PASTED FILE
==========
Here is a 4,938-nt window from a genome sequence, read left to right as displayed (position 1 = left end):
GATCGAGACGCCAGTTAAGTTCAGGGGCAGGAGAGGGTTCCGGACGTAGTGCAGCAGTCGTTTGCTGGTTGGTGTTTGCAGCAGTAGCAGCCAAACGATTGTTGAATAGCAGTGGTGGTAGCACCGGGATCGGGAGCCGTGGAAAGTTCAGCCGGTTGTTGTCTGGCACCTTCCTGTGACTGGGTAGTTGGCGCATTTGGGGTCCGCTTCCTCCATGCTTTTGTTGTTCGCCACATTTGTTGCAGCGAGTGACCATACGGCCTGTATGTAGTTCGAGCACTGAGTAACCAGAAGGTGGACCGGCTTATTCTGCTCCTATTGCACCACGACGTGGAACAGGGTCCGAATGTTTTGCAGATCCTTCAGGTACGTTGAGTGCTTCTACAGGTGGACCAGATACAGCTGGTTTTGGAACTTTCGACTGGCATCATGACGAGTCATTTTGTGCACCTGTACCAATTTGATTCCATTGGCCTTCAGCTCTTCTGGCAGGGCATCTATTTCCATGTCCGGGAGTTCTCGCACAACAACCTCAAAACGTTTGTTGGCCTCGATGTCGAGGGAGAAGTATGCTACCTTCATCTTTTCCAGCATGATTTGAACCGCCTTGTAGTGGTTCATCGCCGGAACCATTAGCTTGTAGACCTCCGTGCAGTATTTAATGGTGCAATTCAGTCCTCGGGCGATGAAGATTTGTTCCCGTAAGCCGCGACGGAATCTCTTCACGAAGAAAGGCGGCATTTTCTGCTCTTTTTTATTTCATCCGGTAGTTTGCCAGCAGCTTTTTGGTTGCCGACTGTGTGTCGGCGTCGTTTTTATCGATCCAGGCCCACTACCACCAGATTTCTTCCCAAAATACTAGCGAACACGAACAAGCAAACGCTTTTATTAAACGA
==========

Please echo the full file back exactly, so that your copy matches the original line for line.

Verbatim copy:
Here is a 4,938-nt window from a genome sequence, read left to right as displayed (position 1 = left end):
GATCGAGACGCCAGTTAAGTTCAGGGGCAGGAGAGGGTTCCGGACGTAGTGCAGCAGTCGTTTGCTGGTTGGTGTTTGCAGCAGTAGCAGCCAAACGATTGTTGAATAGCAGTGGTGGTAGCACCGGGATCGGGAGCCGTGGAAAGTTCAGCCGGTTGTTGTCTGGCACCTTCCTGTGACTGGGTAGTTGGCGCATTTGGGGTCCGCTTCCTCCATGCTTTTGTTGTTCGCCACATTTGTTGCAGCGAGTGACCATACGGCCTGTATGTAGTTCGAGCACTGAGTAACCAGAAGGTGGACCGGCTTATTCTGCTCCTATTGCACCACGACGTGGAACAGGGTCCGAATGTTTTGCAGATCCTTCAGGTACGTTGAGTGCTTCTACAGGTGGACCAGATACAGCTGGTTTTGGAACTTTCGACTGGCATCATGACGAGTCATTTTGTGCACCTGTACCAATTTGATTCCATTGGCCTTCAGCTCTTCTGGCAGGGCATCTATTTCCATGTCCGGGAGTTCTCGCACAACAACCTCAAAACGTTTGTTGGCCTCGATGTCGAGGGAGAAGTATGCTACCTTCATCTTTTCCAGCATGATTTGAACCGCCTTGTAGTGGTTCATCGCCGGAACCATTAGCTTGTAGACCTCCGTGCAGTATTTAATGGTGCAATTCAGTCCTCGGGCGATGAAGATTTGTTCCCGTAAGCCGCGACGGAATCTCTTCACGAAGAAAGGCGGCATTTTCTGCTCTTTTTTATTTCATCCGGTAGTTTGCCAGCAGCTTTTTGGTTGCCGACTGTGTGTCGGCGTCGTTTTTATCGATCCAGGCCCACTACCACCAGATTTCTTCCCAAAATACTAGCGAACACGAACAAGCAAACGCTTTTATTAAACGA